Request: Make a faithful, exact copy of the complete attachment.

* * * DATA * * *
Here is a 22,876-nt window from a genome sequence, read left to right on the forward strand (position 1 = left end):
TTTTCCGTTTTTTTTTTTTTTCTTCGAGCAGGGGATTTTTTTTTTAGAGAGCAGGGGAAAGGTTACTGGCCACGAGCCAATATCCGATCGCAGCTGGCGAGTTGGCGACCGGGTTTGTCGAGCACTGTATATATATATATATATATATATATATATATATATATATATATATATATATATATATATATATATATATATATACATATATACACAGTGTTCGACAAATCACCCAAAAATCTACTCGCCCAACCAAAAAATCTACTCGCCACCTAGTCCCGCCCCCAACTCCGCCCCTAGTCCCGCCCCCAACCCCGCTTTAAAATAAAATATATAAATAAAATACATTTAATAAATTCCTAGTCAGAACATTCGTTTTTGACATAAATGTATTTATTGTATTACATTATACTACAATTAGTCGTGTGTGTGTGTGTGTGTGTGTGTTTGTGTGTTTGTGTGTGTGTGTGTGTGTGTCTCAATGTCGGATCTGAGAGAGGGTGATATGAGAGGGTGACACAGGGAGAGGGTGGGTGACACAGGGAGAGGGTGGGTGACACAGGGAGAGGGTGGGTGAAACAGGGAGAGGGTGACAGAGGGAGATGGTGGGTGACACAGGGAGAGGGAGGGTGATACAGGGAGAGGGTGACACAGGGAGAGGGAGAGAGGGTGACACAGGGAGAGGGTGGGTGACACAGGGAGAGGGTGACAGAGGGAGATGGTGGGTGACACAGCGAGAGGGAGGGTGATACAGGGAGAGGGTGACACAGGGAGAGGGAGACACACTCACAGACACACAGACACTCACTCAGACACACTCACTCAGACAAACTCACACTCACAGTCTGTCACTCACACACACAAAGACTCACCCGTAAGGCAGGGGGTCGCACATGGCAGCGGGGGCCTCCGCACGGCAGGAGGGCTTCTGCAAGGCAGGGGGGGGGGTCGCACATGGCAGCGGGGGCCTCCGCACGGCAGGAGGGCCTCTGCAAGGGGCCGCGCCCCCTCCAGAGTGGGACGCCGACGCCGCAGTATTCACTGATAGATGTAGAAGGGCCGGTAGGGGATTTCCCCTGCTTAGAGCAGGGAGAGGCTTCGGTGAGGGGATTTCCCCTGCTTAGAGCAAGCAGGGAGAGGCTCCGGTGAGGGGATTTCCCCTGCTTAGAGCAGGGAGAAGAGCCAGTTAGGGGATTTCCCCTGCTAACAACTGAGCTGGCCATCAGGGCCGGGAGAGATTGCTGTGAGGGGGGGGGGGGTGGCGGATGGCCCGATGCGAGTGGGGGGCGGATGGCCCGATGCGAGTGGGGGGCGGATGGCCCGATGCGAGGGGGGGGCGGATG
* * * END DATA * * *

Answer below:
Here is a 22,876-nt window from a genome sequence, read left to right on the forward strand (position 1 = left end):
TTTTCCGTTTTTTTTTTTTTTCTTCGAGCAGGGGATTTTTTTTTTAGAGAGCAGGGGAAAGGTTACTGGCCACGAGCCAATATCCGATCGCAGCTGGCGAGTTGGCGACCGGGTTTGTCGAGCACTGTATATATATATATATATATATATATATATATATATATATATATATATATATATATATATATATATATATATATACATATATACACAGTGTTCGACAAATCACCCAAAAATCTACTCGCCCAACCAAAAAATCTACTCGCCACCTAGTCCCGCCCCCAACTCCGCCCCTAGTCCCGCCCCCAACCCCGCTTTAAAATAAAATATATAAATAAAATACATTTAATAAATTCCTAGTCAGAACATTCGTTTTTGACATAAATGTATTTATTGTATTACATTATACTACAATTAGTCGTGTGTGTGTGTGTGTGTGTGTGTTTGTGTGTTTGTGTGTGTGTGTGTGTGTGTCTCAATGTCGGATCTGAGAGAGGGTGATATGAGAGGGTGACACAGGGAGAGGGTGGGTGACACAGGGAGAGGGTGGGTGACACAGGGAGAGGGTGGGTGAAACAGGGAGAGGGTGACAGAGGGAGATGGTGGGTGACACAGGGAGAGGGAGGGTGATACAGGGAGAGGGTGACACAGGGAGAGGGAGAGAGGGTGACACAGGGAGAGGGTGGGTGACACAGGGAGAGGGTGACAGAGGGAGATGGTGGGTGACACAGCGAGAGGGAGGGTGATACAGGGAGAGGGTGACACAGGGAGAGGGAGACACACTCACAGACACACAGACACTCACTCAGACACACTCACTCAGACAAACTCACACTCACAGTCTGTCACTCACACACACAAAGACTCACCCGTAAGGCAGGGGGTCGCACATGGCAGCGGGGGCCTCCGCACGGCAGGAGGGCTTCTGCAAGGCAGGGGGGGGGGTCGCACATGGCAGCGGGGGCCTCCGCACGGCAGGAGGGCCTCTGCAAGGGGCCGCGCCCCCTCCAGAGTGGGACGCCGACGCCGCAGTATTCACTGATAGATGTAGAAGGGCCGGTAGGGGATTTCCCCTGCTTAGAGCAGGGAGAGGCTTCGGTGAGGGGATTTCCCCTGCTTAGAGCAAGCAGGGAGAGGCTCCGGTGAGGGGATTTCCCCTGCTTAGAGCAGGGAGAAGAGCCAGTTAGGGGATTTCCCCTGCTAACAACTGAGCTGGCCATCAGGGCCGGGAGAGATTGCTGTGAGGGGGGGGGGGGTGGCGGATGGCCCGATGCGAGTGGGGGGCGGATGGCCCGATGCGAGTGGGGGGCGGATGGCCCGATGCGAGGGGGGGGCGGATG